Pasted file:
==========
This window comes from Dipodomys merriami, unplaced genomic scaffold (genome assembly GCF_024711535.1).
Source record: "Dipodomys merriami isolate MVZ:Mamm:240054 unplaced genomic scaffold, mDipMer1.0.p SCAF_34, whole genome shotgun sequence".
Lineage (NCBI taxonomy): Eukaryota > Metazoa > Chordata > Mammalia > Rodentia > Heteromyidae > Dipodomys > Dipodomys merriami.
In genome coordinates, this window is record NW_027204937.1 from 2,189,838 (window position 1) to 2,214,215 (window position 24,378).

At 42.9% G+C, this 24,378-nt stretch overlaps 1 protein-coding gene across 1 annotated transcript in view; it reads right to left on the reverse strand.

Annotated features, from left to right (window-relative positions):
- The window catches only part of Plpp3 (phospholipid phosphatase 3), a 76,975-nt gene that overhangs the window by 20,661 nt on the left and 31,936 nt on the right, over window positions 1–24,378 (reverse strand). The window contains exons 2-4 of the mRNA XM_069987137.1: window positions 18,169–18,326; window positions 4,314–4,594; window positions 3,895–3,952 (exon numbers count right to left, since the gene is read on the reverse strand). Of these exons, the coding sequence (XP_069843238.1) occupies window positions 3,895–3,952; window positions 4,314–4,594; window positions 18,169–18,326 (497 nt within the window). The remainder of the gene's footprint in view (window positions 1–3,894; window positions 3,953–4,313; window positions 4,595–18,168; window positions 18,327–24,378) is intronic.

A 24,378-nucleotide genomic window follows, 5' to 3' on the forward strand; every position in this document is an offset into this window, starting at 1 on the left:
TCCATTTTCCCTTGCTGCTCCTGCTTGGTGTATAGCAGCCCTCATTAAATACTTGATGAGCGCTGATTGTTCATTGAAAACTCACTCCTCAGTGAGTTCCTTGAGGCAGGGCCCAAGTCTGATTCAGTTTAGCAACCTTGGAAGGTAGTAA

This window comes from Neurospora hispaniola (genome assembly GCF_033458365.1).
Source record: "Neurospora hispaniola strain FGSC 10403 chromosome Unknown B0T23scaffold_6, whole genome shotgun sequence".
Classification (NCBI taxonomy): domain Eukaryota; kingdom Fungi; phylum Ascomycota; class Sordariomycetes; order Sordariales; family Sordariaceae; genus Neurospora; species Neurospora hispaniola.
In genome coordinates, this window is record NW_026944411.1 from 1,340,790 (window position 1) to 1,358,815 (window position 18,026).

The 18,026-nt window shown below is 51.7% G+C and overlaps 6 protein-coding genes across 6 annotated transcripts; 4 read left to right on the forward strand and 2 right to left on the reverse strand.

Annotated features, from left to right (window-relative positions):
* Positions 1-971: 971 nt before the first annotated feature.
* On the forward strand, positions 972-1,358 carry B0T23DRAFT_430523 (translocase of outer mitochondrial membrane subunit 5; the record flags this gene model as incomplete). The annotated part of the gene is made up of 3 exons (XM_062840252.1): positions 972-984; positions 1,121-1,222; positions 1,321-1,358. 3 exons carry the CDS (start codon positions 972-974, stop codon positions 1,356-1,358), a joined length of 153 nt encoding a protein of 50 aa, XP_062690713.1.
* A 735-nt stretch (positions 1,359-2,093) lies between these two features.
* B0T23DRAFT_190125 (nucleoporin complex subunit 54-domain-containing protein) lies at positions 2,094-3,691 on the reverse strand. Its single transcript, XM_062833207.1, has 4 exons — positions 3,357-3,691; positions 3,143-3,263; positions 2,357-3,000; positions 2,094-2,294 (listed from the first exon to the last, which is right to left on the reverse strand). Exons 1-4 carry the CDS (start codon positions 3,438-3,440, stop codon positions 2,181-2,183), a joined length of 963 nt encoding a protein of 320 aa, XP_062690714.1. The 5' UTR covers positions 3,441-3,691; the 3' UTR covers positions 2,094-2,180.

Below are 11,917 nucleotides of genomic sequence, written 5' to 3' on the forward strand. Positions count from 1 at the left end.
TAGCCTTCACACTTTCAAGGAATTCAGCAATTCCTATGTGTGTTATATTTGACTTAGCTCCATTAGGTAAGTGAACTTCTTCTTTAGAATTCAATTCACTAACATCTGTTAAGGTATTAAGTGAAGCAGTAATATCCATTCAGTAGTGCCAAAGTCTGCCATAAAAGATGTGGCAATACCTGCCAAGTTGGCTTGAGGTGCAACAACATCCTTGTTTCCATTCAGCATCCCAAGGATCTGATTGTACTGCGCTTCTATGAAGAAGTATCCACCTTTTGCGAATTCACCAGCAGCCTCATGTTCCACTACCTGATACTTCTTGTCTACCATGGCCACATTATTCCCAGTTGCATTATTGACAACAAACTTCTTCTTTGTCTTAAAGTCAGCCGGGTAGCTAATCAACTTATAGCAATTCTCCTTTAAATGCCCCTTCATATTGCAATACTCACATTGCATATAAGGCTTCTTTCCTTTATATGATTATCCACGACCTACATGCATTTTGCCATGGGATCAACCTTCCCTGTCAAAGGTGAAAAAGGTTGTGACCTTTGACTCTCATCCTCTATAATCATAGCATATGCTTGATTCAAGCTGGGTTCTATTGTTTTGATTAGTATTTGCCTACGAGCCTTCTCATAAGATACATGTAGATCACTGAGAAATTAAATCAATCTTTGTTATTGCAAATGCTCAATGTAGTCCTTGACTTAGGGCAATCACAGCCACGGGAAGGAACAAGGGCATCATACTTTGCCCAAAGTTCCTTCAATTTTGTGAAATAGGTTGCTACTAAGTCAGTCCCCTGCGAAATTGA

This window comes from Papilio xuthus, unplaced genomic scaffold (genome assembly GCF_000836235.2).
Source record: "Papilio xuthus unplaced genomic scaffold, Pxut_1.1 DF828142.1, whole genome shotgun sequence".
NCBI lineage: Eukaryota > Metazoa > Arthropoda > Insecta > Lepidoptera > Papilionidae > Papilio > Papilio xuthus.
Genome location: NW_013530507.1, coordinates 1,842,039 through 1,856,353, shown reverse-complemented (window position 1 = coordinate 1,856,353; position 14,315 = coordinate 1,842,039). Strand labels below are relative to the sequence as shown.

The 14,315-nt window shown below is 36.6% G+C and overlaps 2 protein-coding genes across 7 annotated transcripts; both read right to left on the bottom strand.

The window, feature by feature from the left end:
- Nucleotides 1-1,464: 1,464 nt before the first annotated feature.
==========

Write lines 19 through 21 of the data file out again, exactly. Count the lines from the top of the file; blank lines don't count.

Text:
* B0T23DRAFT_190125 (nucleoporin complex subunit 54-domain-containing protein) lies at positions 2,094-3,691 on the reverse strand. Its single transcript, XM_062833207.1, has 4 exons — positions 3,357-3,691; positions 3,143-3,263; positions 2,357-3,000; positions 2,094-2,294 (listed from the first exon to the last, which is right to left on the reverse strand). Exons 1-4 carry the CDS (start codon positions 3,438-3,440, stop codon positions 2,181-2,183), a joined length of 963 nt encoding a protein of 320 aa, XP_062690714.1. The 5' UTR covers positions 3,441-3,691; the 3' UTR covers positions 2,094-2,180.

Below are 11,917 nucleotides of genomic sequence, written 5' to 3' on the forward strand. Positions count from 1 at the left end.
TAGCCTTCACACTTTCAAGGAATTCAGCAATTCCTATGTGTGTTATATTTGACTTAGCTCCATTAGGTAAGTGAACTTCTTCTTTAGAATTCAATTCACTAACATCTGTTAAGGTATTAAGTGAAGCAGTAATATCCATTCAGTAGTGCCAAAGTCTGCCATAAAAGATGTGGCAATACCTGCCAAGTTGGCTTGAGGTGCAACAACATCCTTGTTTCCATTCAGCATCCCAAGGATCTGATTGTACTGCGCTTCTATGAAGAAGTATCCACCTTTTGCGAATTCACCAGCAGCCTCATGTTCCACTACCTGATACTTCTTGTCTACCATGGCCACATTATTCCCAGTTGCATTATTGACAACAAACTTCTTCTTTGTCTTAAAGTCAGCCGGGTAGCTAATCAACTTATAGCAATTCTCCTTTAAATGCCCCTTCATATTGCAATACTCACATTGCATATAAGGCTTCTTTCCTTTATATGATTATCCACGACCTACATGCATTTTGCCATGGGATCAACCTTCCCTGTCAAAGGTGAAAAAGGTTGTGACCTTTGACTCTCATCCTCTATAATCATAGCATATGCTTGATTCAAGCTGGGTTCTATTGTTTTGATTAGTATTTGCCTACGAGCCTTCTCATAAGATACATGTAGATCACTGAGAAATTAAATCAATCTTTGTTATTGCAAATGCTCAATGTAGTCCTTGACTTAGGGCAATCACAGCCACGGGAAGGAACAAGGGCATCATACTTTGCCCAAAGTTCCTTCAATTTTGTGAAATAGGTTGCTACTAAGTCAGTCCCCTGCGAAATTGA